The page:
Meet Billy Strings… The “Future Of Bluegrass”

Billy Strings country music

The press around Billy Strings is not slowing down.

With his recent announcement of his albumMe/And/Dad, Billy Strings has had some great time in the press. Most recently, an interview for CBS Sunday Morning.

Conor Knighton sat down to talk to Strings more about his childhood, growing up in the music, and how he is shaping the future of bluegrass.

Knighton notes as he opens the interview:

“The speed at which Billy Strings files his fingers across the strings of his guitar is stupifying.” 

They sit down and discuss how Strings knew since kindergarten that he wanted to be a bluegrass player.

Growing up in Michigan, born William Apostol, he quickly got the name Billy Strings for playing guitars nearly as big as he was with other great musicians. His stepfather, Terry Barber, played a massive role in Strings’ musical development.

He taught Strings’ how to play and often sat in on the parties his dad would play at in the trailer park he grew up in.

As the parties never seemed to end, Strings was exposed to the dark reality of drug addiction in the community, including his parents.

After seeing this, he moved out of the house at 13 to avoid falling into addiction.

Once he moved out of the house, Strings started playing with metal bands. Although a short stint, it was fundamental in curating his version of bluegrass.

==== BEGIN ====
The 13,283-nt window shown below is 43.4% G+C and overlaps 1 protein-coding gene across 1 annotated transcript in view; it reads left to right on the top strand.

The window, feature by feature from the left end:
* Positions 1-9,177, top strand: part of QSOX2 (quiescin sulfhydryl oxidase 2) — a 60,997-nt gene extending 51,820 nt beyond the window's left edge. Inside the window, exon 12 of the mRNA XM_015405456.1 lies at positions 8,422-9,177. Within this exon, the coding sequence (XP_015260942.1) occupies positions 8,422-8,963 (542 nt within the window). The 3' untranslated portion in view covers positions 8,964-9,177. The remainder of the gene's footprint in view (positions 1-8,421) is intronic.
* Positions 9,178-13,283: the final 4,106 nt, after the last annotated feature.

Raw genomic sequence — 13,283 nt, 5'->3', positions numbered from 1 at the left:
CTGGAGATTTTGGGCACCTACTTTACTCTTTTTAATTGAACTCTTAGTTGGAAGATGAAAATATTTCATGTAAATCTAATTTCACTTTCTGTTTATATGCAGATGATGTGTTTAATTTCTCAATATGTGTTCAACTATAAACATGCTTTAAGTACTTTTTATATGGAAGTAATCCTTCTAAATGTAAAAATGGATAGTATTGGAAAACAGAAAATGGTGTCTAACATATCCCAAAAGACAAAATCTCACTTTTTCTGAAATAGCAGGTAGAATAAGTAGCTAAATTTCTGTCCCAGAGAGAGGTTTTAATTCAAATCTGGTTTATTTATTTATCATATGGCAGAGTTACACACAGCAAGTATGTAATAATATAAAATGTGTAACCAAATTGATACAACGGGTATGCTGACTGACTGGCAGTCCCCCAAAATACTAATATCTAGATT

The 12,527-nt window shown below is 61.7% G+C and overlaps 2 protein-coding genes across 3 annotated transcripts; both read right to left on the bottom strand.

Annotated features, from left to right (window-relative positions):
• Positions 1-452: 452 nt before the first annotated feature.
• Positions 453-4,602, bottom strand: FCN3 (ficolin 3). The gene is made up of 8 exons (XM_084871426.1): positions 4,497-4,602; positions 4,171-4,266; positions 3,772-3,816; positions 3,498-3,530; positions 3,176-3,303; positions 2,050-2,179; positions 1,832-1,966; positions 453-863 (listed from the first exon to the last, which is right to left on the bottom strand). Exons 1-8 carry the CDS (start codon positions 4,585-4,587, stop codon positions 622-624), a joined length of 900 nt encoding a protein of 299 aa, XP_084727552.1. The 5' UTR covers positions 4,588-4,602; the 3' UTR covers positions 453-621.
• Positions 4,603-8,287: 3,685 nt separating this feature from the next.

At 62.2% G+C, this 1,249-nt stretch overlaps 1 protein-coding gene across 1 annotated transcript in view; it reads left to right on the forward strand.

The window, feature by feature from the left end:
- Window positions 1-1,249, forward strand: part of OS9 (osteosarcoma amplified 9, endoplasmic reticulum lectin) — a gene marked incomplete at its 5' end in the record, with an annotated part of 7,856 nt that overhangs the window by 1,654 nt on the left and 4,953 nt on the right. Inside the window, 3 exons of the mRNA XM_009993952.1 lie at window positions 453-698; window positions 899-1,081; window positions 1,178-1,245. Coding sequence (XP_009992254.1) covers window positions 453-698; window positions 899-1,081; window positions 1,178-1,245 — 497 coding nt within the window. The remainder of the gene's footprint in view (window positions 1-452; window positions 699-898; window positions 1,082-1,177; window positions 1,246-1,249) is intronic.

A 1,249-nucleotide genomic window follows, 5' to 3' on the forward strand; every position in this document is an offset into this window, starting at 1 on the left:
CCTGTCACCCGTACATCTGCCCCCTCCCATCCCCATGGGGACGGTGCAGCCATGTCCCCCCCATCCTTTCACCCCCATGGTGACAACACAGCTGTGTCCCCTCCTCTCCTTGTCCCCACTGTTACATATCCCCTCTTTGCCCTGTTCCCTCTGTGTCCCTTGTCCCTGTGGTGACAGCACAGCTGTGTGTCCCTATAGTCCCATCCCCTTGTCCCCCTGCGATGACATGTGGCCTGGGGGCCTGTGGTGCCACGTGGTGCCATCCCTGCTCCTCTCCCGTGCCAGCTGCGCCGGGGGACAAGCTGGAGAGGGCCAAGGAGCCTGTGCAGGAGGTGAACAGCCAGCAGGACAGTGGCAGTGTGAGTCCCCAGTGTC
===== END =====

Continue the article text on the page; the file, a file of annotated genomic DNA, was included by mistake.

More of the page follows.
“I learned how to play music by playing bluegrass…but I learned how to perform in a metal band.”

He brings this energy into his way of performing, breaking the traditional stoic stance that generations of bluegrass players used.

His now cult-like following not only appreciated the light he sheds on this traditional sound but live for the high energy and jam-band style performances.

You never know what you will get at a Strings show, which is exciting.

The album that is dropping next month with his father not only celebrates and highlights great bluegrass covers but also shows the power of music in a relationship.

Now sober, Terry Barber shares a great relationship with Strings and sits in on some shows with him.

The two singles for the album that dropped, “Long Journey Home” and “Life To Go,” are phenomenal, and I am thrilled to hear the rest of the tunes when it drops.

A beer bottle on a dock



A beer bottle on a dock